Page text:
The largest concentration of paneláks in the former Czechoslovakia and central Europe can be found in Petržalka (population about 105,000), a section of the Slovak capital of Bratislava.
The city of Most is known for having a dominant share of people living in paneláks (approx. 80%). The historical city was torn down due to the spread of coal mining and the majority of its population was moved into paneláks.
Undignified Rabbit Pens
Many people criticize paneláks for their low design quality, mind-numbing appearance, second-rate construction materials and shoddy construction practices. In 1990, Václav Havel, then president of Czechoslovakia, called paneláks “undignified rabbit pens, slated for liquidation.” Panelák housing estates as a whole are said to be mere bedroom communities with few conveniences and even less character.
However, paneláks are not universally detested. Some panelák housing estates were designed by Czech architects who aspired to follow the tradition of pre-war Czech modern architecture, notably functionalism. Despite unfortunate cost-saving changes during construction, some of those panelák estates do not fit the critique above.
Amenities and Characteristics
Some housing estates do have other facilities, such as shopping centers, schools, libraries, swimming pools, and cinemas. Also, architects sometimes made an effort to make the buildings distinct, by mixing various types of panelaks, for example, or by using different colors. Well-designed housing estates also have some environmental advantages. By leaving wide spaces between buildings, designers created large green spaces and parks, which are lacking in many prewar Czech neighborhoods. In some places, paneláks were an improvement in sanitary conditions.
Home to the Large Middle Class
Unlike government-built housing estates in places like the United States and United Kingdom, paneláks today remain home to a mix of social classes, with the middle class prevailing (according to sociologist Michal Illner from the Czech Academy of Sciences). Thus, there is little social stigma associated with living in a panelák. Many apartments are well-appointed inside; there is even a home magazine, Panel Plus, aimed at the millions of panelák-dwellers. Among the important people living in a panelák is Czech ex-Prime minister Jan Fischer.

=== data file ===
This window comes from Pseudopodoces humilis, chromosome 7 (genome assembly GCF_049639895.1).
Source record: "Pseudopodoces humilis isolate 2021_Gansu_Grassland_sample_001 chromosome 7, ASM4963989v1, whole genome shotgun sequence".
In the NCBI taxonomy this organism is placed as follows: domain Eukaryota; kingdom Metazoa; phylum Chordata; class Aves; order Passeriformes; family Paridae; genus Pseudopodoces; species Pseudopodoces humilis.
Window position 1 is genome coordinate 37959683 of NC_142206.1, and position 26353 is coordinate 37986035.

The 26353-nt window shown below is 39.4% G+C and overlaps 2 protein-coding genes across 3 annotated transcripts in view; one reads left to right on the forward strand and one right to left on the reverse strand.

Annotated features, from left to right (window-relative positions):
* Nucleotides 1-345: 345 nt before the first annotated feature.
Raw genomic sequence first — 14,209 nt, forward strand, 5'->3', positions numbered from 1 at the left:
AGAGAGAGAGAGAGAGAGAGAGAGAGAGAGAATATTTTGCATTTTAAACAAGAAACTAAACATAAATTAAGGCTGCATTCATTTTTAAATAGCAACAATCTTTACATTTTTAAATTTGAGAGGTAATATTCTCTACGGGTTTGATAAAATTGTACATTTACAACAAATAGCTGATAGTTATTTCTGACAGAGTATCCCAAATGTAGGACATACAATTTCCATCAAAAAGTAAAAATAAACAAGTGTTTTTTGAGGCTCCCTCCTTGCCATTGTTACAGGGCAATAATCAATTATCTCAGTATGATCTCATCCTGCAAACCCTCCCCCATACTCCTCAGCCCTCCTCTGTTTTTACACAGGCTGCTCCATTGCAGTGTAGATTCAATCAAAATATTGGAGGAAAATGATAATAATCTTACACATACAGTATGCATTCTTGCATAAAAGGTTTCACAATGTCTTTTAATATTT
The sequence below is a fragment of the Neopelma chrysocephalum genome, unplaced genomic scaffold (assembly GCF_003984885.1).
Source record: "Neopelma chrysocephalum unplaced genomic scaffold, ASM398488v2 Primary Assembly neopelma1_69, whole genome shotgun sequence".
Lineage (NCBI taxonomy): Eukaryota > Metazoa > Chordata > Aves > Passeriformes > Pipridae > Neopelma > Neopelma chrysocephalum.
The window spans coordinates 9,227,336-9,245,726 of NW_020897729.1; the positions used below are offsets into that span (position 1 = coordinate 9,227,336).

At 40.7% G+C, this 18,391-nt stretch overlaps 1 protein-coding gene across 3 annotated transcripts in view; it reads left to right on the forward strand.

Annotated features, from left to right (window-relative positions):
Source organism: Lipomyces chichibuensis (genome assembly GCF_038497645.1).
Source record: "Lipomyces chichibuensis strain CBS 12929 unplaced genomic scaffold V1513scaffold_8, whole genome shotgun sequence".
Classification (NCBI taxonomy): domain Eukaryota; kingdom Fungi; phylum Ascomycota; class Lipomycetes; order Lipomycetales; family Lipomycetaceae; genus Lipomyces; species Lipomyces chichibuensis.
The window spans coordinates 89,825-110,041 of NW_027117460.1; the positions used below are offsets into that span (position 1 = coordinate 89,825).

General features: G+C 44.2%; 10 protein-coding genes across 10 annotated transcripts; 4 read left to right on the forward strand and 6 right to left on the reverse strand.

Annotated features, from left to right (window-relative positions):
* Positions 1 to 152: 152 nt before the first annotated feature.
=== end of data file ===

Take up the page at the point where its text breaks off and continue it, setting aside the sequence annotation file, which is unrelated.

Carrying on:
Panelák estates, especially in big cities, are the obvious first targets for builders of telecommunication networks, as the housing estates combine a high concentration of people with easy access to underground and in-house spaces for cables. Panelák housing estates are usually the first neighborhoods with access to cable tv, WiFi network coverage, cable-modem service, DSL and other telecommunication services.
The cost of replacing of paneláks in the short term would be well beyond the means of the Czech Republic or Slovakia. Nonetheless, the decay of many paneláks remains a serious problem requiring the attention of authorities in both countries.
A view in the background of some of the concrete panel apartment houses or paneláks that were built for state housing during the communist era. In Bratislava, there are estimated 860,000 such dwellings of which 600,000 are in dire need of repair. The first ones were built around 1955 and they only have an estimated lifespan of 60-80 years so a massive housing investment is underway to both re-furbish and build new housing stock.
Many Czech sociologists have expressed concern about the social development of panelák housing estates. The most endangered would be those lacking facilities other than “sleeping blocks” and with a bad connection to business and commercial centers. Some people fear that with the growth and deregulation of the housing market, the middle class may flee to other locations, and such panelák estates may become refuges for the poor or ghettos for minorities and immigrants.